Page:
Inventive Activity in Early Industrial America: Evidence from Patent Records, 1790 - 1846

62 Pages Posted: 8 Jun 2004

See all articles by Kenneth L. Sokoloff

Kenneth L. Sokoloff

University of California, Los Angeles (UCLA) - Department of Economics; National Bureau of Economic Research (NBER)

Date Written: September 1988

Abstract

A sample of patent records from the United States between 1790 and 1846 is employed to study the patterns in inventive activity. Patenting was pro-cyclical, and yet began to grow rapidly with the interruptions in foreign trade that preceded the War of 1812. A strong association between patenting and proximity to navigable waterways is also demonstrated. Although the importance of specific mechanisms remains unclear, both the temporal and cross-sectional evidence imply that inventive activity was positively related to the growth of markets during early industrialization.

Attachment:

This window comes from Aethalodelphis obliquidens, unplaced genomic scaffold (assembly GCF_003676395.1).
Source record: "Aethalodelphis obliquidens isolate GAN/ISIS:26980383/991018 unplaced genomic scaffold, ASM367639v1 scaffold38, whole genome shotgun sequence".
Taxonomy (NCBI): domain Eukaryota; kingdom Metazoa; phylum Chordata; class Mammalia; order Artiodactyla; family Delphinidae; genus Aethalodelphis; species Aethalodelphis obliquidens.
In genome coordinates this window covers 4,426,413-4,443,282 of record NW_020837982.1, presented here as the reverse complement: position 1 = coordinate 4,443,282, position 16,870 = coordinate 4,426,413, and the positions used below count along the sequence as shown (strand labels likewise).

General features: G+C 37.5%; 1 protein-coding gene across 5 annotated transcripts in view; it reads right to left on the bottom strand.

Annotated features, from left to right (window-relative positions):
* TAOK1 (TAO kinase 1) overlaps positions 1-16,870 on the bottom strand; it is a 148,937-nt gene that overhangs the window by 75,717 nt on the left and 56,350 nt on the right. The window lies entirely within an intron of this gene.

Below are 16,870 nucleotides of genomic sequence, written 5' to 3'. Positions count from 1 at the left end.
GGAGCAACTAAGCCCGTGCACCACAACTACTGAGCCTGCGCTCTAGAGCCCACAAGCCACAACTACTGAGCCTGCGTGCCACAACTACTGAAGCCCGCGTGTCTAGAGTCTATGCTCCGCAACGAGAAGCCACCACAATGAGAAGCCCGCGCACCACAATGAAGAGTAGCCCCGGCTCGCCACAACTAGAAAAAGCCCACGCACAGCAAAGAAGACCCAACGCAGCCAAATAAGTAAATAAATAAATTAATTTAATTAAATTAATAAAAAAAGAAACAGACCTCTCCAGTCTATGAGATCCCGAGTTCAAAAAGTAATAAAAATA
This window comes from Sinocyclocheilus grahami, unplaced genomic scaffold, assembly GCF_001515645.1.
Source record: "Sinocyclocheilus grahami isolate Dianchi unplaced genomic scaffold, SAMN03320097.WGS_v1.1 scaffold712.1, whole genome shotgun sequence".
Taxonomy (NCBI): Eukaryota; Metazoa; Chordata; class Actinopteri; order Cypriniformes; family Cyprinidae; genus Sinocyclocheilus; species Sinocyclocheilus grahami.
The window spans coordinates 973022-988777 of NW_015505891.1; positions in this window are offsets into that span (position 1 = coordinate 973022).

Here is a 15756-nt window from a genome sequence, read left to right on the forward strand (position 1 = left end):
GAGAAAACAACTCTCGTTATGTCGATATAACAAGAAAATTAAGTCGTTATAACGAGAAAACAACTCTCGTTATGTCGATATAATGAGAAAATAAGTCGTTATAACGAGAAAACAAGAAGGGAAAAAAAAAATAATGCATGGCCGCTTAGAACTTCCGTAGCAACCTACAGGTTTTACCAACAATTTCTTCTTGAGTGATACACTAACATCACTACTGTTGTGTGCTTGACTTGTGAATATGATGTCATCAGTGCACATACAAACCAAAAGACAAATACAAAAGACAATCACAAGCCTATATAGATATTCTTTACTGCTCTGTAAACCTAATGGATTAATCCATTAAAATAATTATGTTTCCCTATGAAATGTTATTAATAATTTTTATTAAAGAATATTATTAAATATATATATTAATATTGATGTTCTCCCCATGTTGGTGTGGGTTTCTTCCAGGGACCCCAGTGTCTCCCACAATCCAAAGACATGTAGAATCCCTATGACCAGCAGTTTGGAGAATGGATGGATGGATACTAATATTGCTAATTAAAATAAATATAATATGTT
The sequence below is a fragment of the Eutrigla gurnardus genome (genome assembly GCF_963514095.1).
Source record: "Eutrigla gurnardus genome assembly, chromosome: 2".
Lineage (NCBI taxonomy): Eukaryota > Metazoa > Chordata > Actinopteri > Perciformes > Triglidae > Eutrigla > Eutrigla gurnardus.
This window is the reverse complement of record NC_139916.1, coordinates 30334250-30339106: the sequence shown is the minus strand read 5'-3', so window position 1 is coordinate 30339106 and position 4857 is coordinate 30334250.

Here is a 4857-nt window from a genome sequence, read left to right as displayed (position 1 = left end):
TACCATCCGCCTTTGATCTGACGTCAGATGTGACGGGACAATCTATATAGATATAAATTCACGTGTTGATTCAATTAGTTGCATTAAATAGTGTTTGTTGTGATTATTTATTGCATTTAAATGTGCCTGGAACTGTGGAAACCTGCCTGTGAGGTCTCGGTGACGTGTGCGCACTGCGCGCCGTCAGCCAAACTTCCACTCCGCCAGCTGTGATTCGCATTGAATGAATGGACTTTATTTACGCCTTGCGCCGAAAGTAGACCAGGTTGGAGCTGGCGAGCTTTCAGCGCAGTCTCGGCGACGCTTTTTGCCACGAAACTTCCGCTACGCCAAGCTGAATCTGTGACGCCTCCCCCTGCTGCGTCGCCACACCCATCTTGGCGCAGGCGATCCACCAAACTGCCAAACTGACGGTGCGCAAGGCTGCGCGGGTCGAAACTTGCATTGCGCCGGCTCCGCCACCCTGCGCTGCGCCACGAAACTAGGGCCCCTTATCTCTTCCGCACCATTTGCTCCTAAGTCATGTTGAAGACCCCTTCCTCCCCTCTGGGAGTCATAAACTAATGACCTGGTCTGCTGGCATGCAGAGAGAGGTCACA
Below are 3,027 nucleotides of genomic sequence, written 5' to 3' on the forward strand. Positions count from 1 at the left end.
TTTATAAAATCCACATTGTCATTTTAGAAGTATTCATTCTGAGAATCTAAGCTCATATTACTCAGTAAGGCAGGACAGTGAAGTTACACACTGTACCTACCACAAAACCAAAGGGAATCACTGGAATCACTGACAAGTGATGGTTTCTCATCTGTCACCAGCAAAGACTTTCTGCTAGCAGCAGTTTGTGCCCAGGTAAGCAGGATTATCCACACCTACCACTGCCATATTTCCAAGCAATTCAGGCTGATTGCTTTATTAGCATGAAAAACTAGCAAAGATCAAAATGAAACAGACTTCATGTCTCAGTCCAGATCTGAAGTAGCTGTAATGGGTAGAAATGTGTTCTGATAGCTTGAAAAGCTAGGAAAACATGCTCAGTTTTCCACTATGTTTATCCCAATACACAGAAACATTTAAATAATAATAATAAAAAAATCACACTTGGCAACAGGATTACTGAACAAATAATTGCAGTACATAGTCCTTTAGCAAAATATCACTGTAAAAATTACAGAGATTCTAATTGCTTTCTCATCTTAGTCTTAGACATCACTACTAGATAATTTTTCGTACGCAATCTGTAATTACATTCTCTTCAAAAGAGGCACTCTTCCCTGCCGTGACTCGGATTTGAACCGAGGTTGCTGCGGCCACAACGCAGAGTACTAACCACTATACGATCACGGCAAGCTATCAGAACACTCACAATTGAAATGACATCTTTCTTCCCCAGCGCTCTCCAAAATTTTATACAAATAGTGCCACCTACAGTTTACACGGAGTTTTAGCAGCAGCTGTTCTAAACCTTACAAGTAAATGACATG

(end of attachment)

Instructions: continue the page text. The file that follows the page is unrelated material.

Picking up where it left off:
Suggested Citation

Sokoloff, Kenneth L., Inventive Activity in Early Industrial America: Evidence from Patent Records, 1790 - 1846 (September 1988). NBER Working Paper No. w2707. Available at SSRN: https://ssrn.com/abstract=307864

Kenneth L. Sokoloff (Contact Author)

University of California, Los Angeles (UCLA) - Department of Economics ( email )

Box 951477
Los Angeles, CA 90095-1477
United States
310-825-4249,310-825-1011 (Phone)
310-825-9528 (Fax)

National Bureau of Economic Research (NBER)

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